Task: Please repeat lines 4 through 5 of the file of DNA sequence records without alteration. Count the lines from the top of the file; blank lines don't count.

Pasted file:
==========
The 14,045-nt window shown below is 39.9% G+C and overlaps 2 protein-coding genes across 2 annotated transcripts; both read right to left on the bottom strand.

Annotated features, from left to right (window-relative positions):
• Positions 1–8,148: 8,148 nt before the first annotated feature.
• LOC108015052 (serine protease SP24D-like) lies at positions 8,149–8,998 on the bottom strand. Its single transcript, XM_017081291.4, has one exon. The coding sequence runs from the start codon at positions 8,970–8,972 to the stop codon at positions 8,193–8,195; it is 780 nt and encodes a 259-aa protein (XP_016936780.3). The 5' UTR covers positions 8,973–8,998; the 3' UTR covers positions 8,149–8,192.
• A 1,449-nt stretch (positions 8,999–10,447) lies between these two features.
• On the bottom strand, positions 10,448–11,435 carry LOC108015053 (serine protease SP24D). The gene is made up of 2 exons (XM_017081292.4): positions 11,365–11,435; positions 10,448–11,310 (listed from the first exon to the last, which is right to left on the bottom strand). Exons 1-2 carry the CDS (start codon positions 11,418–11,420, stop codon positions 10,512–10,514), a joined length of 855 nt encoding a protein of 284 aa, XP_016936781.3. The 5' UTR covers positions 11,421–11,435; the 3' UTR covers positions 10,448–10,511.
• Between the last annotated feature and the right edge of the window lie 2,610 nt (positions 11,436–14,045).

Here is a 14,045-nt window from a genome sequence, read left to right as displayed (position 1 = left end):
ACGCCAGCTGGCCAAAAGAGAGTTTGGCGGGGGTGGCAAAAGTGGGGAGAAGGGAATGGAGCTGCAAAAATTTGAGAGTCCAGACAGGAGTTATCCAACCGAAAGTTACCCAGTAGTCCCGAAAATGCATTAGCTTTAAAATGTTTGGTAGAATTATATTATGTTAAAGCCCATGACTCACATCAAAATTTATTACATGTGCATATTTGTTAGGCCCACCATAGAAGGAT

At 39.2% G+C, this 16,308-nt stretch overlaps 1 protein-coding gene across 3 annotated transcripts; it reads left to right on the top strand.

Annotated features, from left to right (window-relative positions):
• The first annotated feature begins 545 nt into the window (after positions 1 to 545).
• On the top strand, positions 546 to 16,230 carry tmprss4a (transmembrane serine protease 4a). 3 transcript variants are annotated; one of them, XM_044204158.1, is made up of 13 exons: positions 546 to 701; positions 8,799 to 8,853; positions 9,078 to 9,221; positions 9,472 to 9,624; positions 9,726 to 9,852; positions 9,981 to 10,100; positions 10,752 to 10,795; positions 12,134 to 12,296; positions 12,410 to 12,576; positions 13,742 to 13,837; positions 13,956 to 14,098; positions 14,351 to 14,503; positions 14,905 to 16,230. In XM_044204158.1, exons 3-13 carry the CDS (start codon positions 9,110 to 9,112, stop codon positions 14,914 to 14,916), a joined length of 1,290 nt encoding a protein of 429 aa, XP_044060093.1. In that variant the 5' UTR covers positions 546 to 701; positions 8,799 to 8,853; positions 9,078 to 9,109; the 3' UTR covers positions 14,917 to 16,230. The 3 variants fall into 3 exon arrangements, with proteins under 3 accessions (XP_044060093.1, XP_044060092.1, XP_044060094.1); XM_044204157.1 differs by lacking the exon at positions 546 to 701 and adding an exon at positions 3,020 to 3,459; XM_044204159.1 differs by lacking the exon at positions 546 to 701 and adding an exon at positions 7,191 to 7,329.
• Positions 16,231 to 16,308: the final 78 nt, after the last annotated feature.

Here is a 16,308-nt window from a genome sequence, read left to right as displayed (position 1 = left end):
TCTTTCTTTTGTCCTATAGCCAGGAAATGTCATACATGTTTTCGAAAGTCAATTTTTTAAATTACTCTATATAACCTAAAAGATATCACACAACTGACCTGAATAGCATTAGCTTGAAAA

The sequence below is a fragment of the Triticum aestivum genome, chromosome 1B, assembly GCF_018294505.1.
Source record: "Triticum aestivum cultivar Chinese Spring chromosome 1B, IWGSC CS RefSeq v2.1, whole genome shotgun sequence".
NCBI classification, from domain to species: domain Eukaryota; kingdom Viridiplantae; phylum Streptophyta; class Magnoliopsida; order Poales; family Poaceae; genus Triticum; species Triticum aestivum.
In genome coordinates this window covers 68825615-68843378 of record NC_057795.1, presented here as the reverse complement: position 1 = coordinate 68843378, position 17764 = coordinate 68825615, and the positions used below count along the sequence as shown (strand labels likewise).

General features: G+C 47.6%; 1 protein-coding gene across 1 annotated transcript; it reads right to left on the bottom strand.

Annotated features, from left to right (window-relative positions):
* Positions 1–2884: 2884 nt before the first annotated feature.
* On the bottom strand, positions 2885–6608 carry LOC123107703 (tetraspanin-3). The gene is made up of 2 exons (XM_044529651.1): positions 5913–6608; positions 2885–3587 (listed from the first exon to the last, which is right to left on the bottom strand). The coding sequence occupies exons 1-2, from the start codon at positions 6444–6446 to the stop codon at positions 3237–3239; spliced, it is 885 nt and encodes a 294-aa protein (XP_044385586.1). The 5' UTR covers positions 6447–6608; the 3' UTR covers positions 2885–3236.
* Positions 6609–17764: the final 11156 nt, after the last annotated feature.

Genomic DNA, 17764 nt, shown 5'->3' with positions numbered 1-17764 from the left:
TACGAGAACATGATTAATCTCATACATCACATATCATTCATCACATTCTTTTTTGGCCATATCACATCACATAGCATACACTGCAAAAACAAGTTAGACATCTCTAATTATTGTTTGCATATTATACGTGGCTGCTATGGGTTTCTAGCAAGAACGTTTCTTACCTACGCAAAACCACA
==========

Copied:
• LOC108015052 (serine protease SP24D-like) lies at positions 8,149–8,998 on the bottom strand. Its single transcript, XM_017081291.4, has one exon. The coding sequence runs from the start codon at positions 8,970–8,972 to the stop codon at positions 8,193–8,195; it is 780 nt and encodes a 259-aa protein (XP_016936780.3). The 5' UTR covers positions 8,973–8,998; the 3' UTR covers positions 8,149–8,192.
• A 1,449-nt stretch (positions 8,999–10,447) lies between these two features.